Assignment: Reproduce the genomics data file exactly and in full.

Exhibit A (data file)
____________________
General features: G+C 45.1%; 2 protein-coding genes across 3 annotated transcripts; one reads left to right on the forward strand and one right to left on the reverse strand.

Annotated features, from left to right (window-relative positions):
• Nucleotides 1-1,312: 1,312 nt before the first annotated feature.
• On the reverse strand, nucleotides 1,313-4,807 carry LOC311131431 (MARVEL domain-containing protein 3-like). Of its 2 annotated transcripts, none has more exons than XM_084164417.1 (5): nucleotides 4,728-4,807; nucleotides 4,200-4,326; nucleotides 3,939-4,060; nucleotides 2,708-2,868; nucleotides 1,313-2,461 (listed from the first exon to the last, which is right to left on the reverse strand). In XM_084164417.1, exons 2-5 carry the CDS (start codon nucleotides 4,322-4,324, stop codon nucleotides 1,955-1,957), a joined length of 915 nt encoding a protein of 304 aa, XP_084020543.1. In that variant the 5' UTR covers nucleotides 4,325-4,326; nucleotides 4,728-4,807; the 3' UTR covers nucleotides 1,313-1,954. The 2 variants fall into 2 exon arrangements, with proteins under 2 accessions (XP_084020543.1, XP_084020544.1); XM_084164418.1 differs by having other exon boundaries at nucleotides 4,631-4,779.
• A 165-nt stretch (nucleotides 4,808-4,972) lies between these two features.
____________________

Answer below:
General features: G+C 45.1%; 2 protein-coding genes across 3 annotated transcripts; one reads left to right on the forward strand and one right to left on the reverse strand.

Annotated features, from left to right (window-relative positions):
• Nucleotides 1-1,312: 1,312 nt before the first annotated feature.
• On the reverse strand, nucleotides 1,313-4,807 carry LOC311131431 (MARVEL domain-containing protein 3-like). Of its 2 annotated transcripts, none has more exons than XM_084164417.1 (5): nucleotides 4,728-4,807; nucleotides 4,200-4,326; nucleotides 3,939-4,060; nucleotides 2,708-2,868; nucleotides 1,313-2,461 (listed from the first exon to the last, which is right to left on the reverse strand). In XM_084164417.1, exons 2-5 carry the CDS (start codon nucleotides 4,322-4,324, stop codon nucleotides 1,955-1,957), a joined length of 915 nt encoding a protein of 304 aa, XP_084020543.1. In that variant the 5' UTR covers nucleotides 4,325-4,326; nucleotides 4,728-4,807; the 3' UTR covers nucleotides 1,313-1,954. The 2 variants fall into 2 exon arrangements, with proteins under 2 accessions (XP_084020543.1, XP_084020544.1); XM_084164418.1 differs by having other exon boundaries at nucleotides 4,631-4,779.
• A 165-nt stretch (nucleotides 4,808-4,972) lies between these two features.